Prepare for Emergencies at Home and on the Road
It’s something that no one likes to think about, but the truth is that emergencies can strike at any moment. The best way to prepare yourself in case of an emergency is to make sure you and your loved ones have an action plan, and enough supplies to last you a couple of days. Here are a few steps you can take to make sure you’ll be ready for whatever comes your way at home or on the road.
Make a Plan
- When it comes to disasters, preparation is the best defense. Because emergencies often take place when we least expect them, there’s always a chance that you won’t be with your loved ones when disaster strikes. That’s why it’s so important to designate an emergency meeting area to meet if you’re separated. It’s also a good idea to discuss how you’ll contact each other if something happens.
- Practice emergency drills with the entire family on a regular basis, and update your emergency plan annually. Remember to change the batteries in your smoke alarm and carbon monoxide detector. Work with your neighbours to identify people who may need extra help in an emergency and assign “block buddies” to ensure everyone is taken care of. The Government of Canada offers resources for emergency planning at GetPrepared.ca.
Make an Emergency Kit
Keep an emergency kit on hand that will last your entire family for at least 72 hours and make sure everyone in your home knows where it is. The key is for it to be easy to find (even in the dark), and easy to carry. If the kit is too heavy, break it into portable grab and go packs.
Aim to have as many of the following items in your kit as possible:
- Drinking water – 1 litre per person per day
- Canned, dehydrated or non-perishable foods
- Flashlights with batteries or wind-up or glow sticks
- A first aid kit
- Candles, a lighter, and waterproof matches
- A non-electric radio
- Extra blankets
- Extra house and car keys
- Some cash in smaller bills, such as $10 bills and change for payphones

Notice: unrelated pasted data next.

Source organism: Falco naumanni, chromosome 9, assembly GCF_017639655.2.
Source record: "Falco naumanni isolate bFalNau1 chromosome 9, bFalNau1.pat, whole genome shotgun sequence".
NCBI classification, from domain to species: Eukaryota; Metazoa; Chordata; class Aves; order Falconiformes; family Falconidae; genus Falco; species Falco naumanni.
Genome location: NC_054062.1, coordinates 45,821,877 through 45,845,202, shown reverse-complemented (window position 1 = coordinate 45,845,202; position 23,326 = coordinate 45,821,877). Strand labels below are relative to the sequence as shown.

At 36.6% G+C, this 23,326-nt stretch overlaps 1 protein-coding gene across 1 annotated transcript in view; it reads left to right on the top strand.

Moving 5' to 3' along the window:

- A copy of your emergency plan and contact information
- If applicable, other items such as prescription medication, infant formula, equipment for people with disabilities, or food, water and medication for your pets or service animal (personalize according to your needs)
Make sure your kit is easily accessible in your home but keep a kit in your car as well. Check your emergency kit periodically for expired items and to replace perishable items such as batteries. Ideally, you should try to restock your emergency kit annually .
BCAA Members save 20% on emergency kits with our rewards partner F.A.S.T. (First Aid & Survival Technologies Limited). Learn more at www.bcaa.com/emergencykit
Prepare Your Home
In case of an emergency, you’ll want to make sure your home is a safe and accommodating place for you and your family. Here’s a list of precautions you can take to safeguard your home:
- Know all possible exits from each room
- Know how to turn off your home’s water, electricity and gas (make large, easy-to-see signs for water and gas shut-offs and electrical panels)
- Keep a corded phone in your home, as most cordless phones will not work during a power outage
- Secure tall furniture such as bookcases to the wall so they don’t topple over in an earthquake
- Store heavy items on lower shelves and cabinets
- Make copies of important documents (birth, marriage certificates, passports, licenses, wills, insurance etc.) Keep these in a safe place, both inside and outside your home (e.g. digital cloud)
- Teach children how and when to dial 9-1-1
Prepare Your Vehicle
Along with the emergency kit you keep at home, it’s also a good idea to prepare a small kit with different supplies that you can keep in your vehicle. A basic kit road safety kit should include:
- A safety vest
- Reflective triangles
- A blanket
- A candle in a deep can and matches
- Extra clothing and shoes
- A first aid kit with a seatbelt cutter
- A flashlight (crank or battery-powered)
- Food with a longer shelf life (such as energy bars)
- A radio (crank or battery-powered)
- A small shovel, scraper and snowbrush
- A warning light or road flares
- A whistle
Other items that can be helpful to have in your vehicle include antifreeze, windshield washer fluid, a fire extinguisher, sand or salt, and a tow rope and jumper cables.
If you follow these guidelines, you should be well prepared for any unexpected events. We’ve joined forces with the experts at PreparedBC. As a Partner in Preparedness, we’re part of a province-wide initiative to share more information about preparing yourself, your family and community, and help to build more resilient communities.